Optimizing Characterization and Quantification of Therapeutic Oligonucleotides
Oligonucleotides (OGN) are a class of therapeutics comprised of short strings of synthetic nucleotides. OGNs have the ability to to alter, suppress or restore expression of target genes associated with disease or health. This makes them uniquely positioned to provide treatment for diseases with a known genetic component. There are currently more than 80 companies currently investigating OGNs to treat diseases and it is a therapeutic modality that is growing dramatically…
Top Downstream Process Articles of 2019
Don’t miss our top articles on downstream processing for 2019! I have compiled a list of our most popular articles from 2019 in alphabetical order…
Automated Buffer Preparation – Increasing Production Capacity While Maintaining Footprint
Buffer preparation requires extensive footprint and is also resource-intensive. In fact, it is known to be one of the most resource-intensive activities in biomanufacturing as large volumes of buffers and process liquids are often required as production capacity increases. Thus the question exists how can buffer preparation be more efficient and not require footprint expansion. Is there a way to increase manufacturing capacity without increasing footprint and time spent on buffers? One possible solution is automating buffer preparation and I am pleased to share the following guest blog that discusses the advantages and addresses concerns about moving from manual to automated buffer preparation. I was fortunate to be able to interview the author about his article and have provided the transcript of our conversation following the guest blog…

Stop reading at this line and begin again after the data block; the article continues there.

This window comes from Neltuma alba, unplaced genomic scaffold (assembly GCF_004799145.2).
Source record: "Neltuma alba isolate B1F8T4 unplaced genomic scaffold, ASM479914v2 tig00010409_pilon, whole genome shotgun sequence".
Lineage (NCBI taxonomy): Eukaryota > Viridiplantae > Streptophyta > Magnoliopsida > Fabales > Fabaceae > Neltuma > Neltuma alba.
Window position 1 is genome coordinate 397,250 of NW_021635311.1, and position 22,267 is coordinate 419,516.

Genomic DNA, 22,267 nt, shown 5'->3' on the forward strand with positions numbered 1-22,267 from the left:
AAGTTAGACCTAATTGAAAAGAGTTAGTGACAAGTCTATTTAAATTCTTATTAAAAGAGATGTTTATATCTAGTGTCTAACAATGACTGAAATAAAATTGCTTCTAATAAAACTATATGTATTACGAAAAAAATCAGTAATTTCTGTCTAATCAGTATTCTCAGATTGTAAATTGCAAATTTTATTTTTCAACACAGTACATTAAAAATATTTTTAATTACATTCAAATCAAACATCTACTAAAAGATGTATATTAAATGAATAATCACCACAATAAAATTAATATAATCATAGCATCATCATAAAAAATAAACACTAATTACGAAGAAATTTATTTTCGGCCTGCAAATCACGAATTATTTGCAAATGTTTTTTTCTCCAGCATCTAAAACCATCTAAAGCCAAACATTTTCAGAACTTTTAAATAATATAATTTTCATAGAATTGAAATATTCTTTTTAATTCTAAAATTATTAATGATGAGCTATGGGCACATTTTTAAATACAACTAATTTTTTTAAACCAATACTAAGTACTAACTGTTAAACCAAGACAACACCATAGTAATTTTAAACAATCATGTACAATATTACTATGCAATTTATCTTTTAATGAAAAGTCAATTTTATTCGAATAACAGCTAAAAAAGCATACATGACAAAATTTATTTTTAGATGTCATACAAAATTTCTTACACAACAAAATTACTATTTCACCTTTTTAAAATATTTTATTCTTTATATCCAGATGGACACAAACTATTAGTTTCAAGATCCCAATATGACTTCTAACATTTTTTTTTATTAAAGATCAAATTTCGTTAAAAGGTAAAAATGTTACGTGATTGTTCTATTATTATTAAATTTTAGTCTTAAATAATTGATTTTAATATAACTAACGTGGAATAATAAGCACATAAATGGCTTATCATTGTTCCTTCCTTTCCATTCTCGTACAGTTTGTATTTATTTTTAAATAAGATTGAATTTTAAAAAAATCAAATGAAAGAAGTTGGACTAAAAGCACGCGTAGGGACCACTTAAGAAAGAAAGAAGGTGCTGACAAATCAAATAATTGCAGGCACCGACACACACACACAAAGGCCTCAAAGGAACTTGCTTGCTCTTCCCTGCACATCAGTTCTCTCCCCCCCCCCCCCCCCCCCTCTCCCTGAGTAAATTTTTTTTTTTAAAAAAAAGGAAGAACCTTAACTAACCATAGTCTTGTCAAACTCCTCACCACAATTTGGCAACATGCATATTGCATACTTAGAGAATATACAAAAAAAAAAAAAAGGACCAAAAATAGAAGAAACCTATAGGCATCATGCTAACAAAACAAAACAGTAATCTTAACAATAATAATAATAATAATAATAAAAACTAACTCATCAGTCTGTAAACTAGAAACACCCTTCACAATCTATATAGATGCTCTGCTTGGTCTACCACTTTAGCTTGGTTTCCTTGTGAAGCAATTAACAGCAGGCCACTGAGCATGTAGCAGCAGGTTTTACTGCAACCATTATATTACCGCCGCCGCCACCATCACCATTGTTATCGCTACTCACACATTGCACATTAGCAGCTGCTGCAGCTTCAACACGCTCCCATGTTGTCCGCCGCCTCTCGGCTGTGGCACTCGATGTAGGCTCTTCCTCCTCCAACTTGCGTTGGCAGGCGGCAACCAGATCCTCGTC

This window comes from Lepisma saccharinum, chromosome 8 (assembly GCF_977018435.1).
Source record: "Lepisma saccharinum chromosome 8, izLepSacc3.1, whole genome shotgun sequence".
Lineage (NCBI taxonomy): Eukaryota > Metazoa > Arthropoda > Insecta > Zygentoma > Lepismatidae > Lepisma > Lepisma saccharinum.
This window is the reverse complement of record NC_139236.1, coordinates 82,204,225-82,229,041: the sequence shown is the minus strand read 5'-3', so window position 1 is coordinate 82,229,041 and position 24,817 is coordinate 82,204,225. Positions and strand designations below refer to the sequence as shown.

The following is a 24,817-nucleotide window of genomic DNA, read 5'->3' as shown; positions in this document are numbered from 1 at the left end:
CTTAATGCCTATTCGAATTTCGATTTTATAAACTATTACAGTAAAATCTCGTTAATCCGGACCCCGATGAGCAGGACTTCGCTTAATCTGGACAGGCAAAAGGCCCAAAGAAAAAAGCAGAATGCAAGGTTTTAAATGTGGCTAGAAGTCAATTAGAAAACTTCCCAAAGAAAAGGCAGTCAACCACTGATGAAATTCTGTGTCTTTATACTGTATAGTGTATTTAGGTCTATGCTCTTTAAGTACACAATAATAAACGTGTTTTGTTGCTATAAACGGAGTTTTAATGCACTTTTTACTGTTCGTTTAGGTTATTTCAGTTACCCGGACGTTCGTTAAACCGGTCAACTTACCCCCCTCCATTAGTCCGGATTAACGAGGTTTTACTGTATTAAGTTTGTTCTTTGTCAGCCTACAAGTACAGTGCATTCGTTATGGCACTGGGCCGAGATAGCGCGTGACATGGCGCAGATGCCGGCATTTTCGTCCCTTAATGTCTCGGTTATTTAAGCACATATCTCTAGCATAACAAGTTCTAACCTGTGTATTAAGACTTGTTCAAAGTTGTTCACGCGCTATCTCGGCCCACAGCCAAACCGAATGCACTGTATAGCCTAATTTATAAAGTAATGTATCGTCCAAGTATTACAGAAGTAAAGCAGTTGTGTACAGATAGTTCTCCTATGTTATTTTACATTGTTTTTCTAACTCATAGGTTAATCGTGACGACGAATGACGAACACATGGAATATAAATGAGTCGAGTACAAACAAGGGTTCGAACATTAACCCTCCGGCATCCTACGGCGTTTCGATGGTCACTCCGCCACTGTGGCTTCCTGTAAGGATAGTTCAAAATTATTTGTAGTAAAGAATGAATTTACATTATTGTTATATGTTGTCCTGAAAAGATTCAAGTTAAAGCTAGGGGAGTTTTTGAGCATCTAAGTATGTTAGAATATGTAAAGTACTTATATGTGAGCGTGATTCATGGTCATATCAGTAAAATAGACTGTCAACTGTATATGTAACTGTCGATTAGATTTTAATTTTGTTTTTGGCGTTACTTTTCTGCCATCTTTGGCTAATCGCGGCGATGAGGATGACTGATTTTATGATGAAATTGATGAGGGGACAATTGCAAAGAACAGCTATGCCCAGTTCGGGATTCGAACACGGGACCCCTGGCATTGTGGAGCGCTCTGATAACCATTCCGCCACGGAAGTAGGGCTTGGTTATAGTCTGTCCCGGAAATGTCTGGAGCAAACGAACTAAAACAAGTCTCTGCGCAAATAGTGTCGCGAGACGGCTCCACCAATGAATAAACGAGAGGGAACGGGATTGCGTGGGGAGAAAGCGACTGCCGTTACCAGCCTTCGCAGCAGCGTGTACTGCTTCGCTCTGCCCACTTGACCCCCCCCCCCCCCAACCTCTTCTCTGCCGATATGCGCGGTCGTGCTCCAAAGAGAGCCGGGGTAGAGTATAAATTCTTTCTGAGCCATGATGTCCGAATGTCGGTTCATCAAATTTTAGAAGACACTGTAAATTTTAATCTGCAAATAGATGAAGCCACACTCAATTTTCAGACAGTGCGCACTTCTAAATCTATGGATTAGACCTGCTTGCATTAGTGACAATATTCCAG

Viral Filtration Validation Study Design – A Systematic Method for Choosing the Most Appropriate Test Approach
Viral filter validation is important to ensure the removal of viruses under the conditions seen at process scale when using scale-down models. When designing an effective study, there are key components that must be decided on. First, it is important to select a virus spike level that will allow for quantification of virus removal, without having a negative impact on the scaled down process. Second, it is important to understand how a virus prefilter will be incorporated into the study design…